The church of George Washington, Robert E. Lee, J. P. Morgan and Franklin Roosevelt -- a "niche church"? Sounds that way. Not that our secularizing culture, which rarely admits religious ideas to serious discussion, cares much. The mistake of Christian bodies like the Methodists, the Presbyterians, the Episcopalians and even the Roman Catholics has been to woo the culture by pretending that truth at bottom is just personal opinion; that religious viewpoint admits prejudice more often than heavenly light.
The 21st century is in various (if hardly all) ways the least religious of modern centuries. A great church -- mine -- more interested in the Millennium Development Goals of the United Nations than in the ancient, heavenly concerns of sin and salvation is still a church. How much longer it's likely to continue so is the big question.
Yet trends, I have tried to say, have a way of evaporating just when they look most solid. The wacko-ization of America's "progressive" churches, with their political obsession and their tendency to read the scriptural record in a way that supports their obsessions, may be in this category.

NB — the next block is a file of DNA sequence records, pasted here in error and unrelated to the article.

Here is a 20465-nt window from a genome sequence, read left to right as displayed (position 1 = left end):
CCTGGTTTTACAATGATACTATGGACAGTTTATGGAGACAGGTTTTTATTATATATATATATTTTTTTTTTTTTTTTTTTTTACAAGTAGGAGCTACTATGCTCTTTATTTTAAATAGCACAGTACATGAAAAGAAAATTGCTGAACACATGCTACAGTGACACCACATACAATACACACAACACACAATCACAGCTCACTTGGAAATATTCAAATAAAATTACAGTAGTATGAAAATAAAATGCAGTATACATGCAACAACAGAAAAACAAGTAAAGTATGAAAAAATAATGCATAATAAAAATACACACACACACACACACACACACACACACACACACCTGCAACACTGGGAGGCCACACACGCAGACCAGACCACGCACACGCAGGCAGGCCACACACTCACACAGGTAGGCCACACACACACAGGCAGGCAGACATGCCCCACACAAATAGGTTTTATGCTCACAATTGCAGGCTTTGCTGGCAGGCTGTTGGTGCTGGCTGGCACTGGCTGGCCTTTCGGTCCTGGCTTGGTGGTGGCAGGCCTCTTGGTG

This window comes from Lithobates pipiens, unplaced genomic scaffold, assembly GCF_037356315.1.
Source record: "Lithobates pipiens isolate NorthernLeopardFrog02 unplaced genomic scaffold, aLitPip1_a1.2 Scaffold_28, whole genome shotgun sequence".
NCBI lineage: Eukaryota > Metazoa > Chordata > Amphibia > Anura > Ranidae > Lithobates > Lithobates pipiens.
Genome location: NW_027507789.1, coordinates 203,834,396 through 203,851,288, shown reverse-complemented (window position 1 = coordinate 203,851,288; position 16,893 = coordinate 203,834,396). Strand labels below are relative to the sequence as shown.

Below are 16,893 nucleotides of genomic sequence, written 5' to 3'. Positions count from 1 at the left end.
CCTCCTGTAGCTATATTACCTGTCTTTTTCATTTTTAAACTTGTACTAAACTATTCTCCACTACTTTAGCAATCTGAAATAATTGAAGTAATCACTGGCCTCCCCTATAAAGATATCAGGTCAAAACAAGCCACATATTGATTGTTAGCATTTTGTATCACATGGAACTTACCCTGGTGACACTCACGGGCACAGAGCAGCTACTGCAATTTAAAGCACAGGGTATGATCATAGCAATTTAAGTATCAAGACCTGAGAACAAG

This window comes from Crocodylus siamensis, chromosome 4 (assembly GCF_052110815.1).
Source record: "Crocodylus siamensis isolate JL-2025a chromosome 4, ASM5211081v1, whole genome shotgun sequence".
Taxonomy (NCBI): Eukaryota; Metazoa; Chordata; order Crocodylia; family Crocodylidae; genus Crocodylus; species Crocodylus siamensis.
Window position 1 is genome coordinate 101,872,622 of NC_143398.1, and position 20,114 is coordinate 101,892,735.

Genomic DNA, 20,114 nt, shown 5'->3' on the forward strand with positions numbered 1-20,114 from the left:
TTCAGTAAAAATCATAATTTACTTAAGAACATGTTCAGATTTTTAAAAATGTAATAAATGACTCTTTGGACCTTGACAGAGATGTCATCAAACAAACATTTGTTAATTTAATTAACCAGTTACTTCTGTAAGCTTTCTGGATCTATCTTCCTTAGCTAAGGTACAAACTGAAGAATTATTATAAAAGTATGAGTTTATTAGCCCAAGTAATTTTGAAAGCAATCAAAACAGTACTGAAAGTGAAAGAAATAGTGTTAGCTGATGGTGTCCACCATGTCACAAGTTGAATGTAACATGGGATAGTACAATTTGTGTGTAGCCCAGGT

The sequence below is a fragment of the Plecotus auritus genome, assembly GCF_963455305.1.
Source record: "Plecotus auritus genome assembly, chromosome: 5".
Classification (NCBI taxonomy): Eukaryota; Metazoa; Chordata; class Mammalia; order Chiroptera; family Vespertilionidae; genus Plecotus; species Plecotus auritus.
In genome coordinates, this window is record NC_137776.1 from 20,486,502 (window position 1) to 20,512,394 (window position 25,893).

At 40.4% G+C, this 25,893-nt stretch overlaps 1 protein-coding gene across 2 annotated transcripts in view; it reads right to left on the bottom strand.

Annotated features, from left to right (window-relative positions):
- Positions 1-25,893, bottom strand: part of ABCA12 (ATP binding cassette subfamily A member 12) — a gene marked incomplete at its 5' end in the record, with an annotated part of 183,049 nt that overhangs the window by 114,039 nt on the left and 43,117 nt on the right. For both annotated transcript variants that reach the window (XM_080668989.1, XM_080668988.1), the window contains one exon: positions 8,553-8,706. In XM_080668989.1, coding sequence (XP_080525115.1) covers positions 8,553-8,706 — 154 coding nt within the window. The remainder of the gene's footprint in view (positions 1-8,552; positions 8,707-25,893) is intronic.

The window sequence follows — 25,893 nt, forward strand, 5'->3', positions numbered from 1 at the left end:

As the keepers of the current flame -- baby boomers relying on the insights and activities of their youth -- fade from view, younger tenders of a new/old flame -- the strong, scriptural faith of older centuries -- take their places. In my own vital diocese of the Episcopal Church -- Dallas -- this happens with greater and greater frequency. The new priests and laity coming on now don't have to be assured the faith is worth fighting for and preserving intact. They know that to be the case. It's why they became priests.
Only the Lord, proverbially speaking, knows what comes next. A prudent bet, nonetheless, might take into account his known tendency to keep his earthly shop open on the terms he himself -- without advice, without patronizing backtalk -- declares vital and true.